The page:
Tunisian protests block oil production, complicate government’s task

Indicators show a drop in energy self-sufficiency levels as the country still needs to import about 72% of its total energy needs.
Monday 14/09/2020
A man shuts down a valve as Tunisian protesters block an oil production site in El Kamour, in Tunisia’s southern governorate of Tatatouine, on July 16, 2020. (AFP)
A man shuts down a valve as Tunisian protesters block an oil production site in El Kamour, in Tunisia’s southern governorate of Tatatouine, on July 16, 2020. (AFP)

TUNIS- Protesters at El Kamour oil and gas plant in Tunisia’s southern governorate of Tataouine increased pressure on the newly-confirmed government of Prime Minister Hichem Mechichi, sending a letter to the ministry of industry, energy and mines and representatives of petroleum companies stating that production will only resume if the terms of an agreement signed with the government of former Prime Minister Youssef Chahed are immediately implemented.

“To the Ministry of Energy and representatives of the petroleum companies …the pipeline pump will not be turned on till the immediate implementation of the agreement,” wrote the El Kamour sit-in “coordination committee” on its Facebook page.

The protesters entered El Kamour oil pumping station on July 16 and closed the oil pumping pipeline. They are demanding that nearly 2,000 young people from the region be employed by petroleum companies and other local enterprises and for some 80 million Tunisian dinars ($28 million) in development aid be allocated, as per the terms of an agreement reached between protesters and the government three years ago.

Political analyst and writer Youssef Oueslati told The Arab Weekly “there is (a) need to differentiate between the legitimate demands of the protesters and their right to work and dignity, on the one hand,  and the extent of the government’s credibility in its decisions and promises towards the protesters, on the other.”

However, he said that “blocking production is an assault on the public sector that provides the country with revenue. This deepens the crisis and makes it difficult to find solutions at a time the country is experiencing an energy deficit.”

“It seems that the coordination committee of El Kamour sit-in is no longer functioning as it used to in the past and is now guided in its demands and orientations by regional powers,” Oueslati said, without specifying. “The solution is not to block production.”

The prolonged production stoppage highlights state institutions’ inability to strictly enforce the law and confront urgent contingencies given the growing frequency of protests and escalating tensions.

According to Oueslati, “the state’s weakness is starkly posed and is especially noted by people who deal with arrogance and break the law, given that the political parties that took first and second in the last legislative elections in the south did not help solve the problem. The other factor was the disrupted role of the Tunisian General Labor Union (UGTT) as an established organisation that used to play a mediating role in finding solutions.”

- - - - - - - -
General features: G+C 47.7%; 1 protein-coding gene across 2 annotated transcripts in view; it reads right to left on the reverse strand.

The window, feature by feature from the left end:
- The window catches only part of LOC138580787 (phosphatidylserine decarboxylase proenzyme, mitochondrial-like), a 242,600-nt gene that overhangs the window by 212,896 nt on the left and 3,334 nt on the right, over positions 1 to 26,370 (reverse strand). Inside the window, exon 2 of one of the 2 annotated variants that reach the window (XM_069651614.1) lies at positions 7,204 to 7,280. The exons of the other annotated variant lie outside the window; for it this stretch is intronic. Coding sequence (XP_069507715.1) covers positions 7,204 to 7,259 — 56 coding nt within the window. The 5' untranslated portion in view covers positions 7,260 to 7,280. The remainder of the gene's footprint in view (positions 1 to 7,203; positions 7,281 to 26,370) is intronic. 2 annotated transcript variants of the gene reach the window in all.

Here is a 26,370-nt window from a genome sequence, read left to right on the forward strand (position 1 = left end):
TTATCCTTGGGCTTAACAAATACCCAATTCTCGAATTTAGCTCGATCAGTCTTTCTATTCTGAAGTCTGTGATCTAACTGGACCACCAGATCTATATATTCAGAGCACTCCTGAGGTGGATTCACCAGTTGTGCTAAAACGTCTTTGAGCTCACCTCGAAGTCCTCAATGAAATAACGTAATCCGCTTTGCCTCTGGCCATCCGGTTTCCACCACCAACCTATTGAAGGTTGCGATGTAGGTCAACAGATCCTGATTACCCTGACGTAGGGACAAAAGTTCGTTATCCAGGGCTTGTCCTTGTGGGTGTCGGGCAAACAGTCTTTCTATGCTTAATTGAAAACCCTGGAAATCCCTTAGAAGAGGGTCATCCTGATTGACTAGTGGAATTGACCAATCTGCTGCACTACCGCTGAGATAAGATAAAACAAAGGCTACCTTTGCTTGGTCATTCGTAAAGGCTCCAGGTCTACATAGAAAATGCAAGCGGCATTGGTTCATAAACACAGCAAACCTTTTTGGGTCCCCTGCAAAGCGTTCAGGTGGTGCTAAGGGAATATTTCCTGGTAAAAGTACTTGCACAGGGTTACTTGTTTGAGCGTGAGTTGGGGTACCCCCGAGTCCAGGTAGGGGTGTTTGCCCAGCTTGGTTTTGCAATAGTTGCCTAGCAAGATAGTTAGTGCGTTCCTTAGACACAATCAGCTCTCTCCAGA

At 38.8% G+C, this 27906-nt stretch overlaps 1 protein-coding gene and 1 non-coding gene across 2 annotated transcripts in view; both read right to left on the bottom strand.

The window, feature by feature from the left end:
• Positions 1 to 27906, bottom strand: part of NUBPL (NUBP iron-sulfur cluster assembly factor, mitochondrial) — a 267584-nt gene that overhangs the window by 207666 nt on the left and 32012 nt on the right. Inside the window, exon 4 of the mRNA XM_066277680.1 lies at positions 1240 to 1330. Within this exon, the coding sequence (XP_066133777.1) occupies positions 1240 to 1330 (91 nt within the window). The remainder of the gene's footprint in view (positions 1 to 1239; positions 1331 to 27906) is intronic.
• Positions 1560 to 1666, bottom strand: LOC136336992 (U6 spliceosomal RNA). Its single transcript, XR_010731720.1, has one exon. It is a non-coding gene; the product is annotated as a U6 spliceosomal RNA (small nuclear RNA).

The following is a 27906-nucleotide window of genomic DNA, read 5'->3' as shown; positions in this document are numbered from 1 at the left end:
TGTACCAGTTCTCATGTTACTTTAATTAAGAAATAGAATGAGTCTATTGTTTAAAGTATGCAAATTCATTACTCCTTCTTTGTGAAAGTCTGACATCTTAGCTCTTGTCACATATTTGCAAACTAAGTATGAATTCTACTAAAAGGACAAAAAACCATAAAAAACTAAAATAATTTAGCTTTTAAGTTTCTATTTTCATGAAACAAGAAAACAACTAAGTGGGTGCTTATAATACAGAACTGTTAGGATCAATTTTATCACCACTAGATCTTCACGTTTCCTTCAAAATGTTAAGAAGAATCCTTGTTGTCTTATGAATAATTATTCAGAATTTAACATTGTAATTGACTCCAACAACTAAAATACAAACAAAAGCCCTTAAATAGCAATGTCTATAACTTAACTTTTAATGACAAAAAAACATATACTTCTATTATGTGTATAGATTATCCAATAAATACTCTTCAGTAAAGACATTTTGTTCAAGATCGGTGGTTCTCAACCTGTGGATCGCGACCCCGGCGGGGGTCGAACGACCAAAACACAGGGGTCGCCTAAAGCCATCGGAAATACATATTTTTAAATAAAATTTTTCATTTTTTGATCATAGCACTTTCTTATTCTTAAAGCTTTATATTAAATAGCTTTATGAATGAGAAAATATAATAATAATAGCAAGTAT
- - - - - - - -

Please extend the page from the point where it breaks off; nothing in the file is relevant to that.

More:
The Tunisian analyst called on Mechichi’s government to more quickly come up with ways to resolve the conflict in El Kamour.

Stopping production in the oil and phosphate industry and other fields will hinder the state from fulfilling its energy and resource needs, as well as add to the burden of the incoming government.

Political analyst Abdelaziz Kotti said “Mechichi’s government faces a great challenge to resume production after the disruption in the oil fields and phosphate mining, which have come under the control of the protesters because the agreements have not been implemented.”

“The government needs to implement the rule of law in light of the current financial crisis and the worsening unemployment situation issue under successive governments,” he added. “We fear that we will reach the point of no return.”

El-Gotti pointed out the need to create “new methods and visions to solve the crisis and develop strategic plans for it.” According to official figures, Tataouine’s fields contribute 40% of Tunisia’s oil production and 20% of its gas production.

Three oil companies operating in Tunisia’s Tataouine desert previously sent a letter to President Kais Saied asking him to intervene to resolve the problem in El Kamour, which they warned could push them to stop production entirely if unaddressed.

On August 21, oil companies operating in the Nawara field in southern Tunisia announced they are considering activating their furlough scheme for the next three months due to a production stoppage in the field because of protests.

Their announcement coincided with the release of energy sector indicators showing that domestic energy production had declined for both petroleum and gas products.

The decline in production also led to a lower self-sufficiency rate and an inability to provide for the country’s consumption needs. Despite a decline of all economic indicators and a drop in demand for energy sources, Tunisia still needs to import some 72% of its total energy needs.

On Saturday, the ministry of energy and mines announced that Energy Minister Salwa Sghaier confirmed during a meeting with the Anglo-Tunisian Oil and Gas company (ATOG) “the government’s utmost keenness on the need to find solutions to resolve El Kamour crisis within the framework of a comprehensive participatory plan.”

Sghaier highlighted in a release published on the ministry’s Facebook page that “the British company seeks to expand its investments in Tunisia” and mentioned”the need to involve all actors in the sector to improve the investment climate in the hydrocarbon sector and encourage research and exploration, especially in the oil and gas sectors.”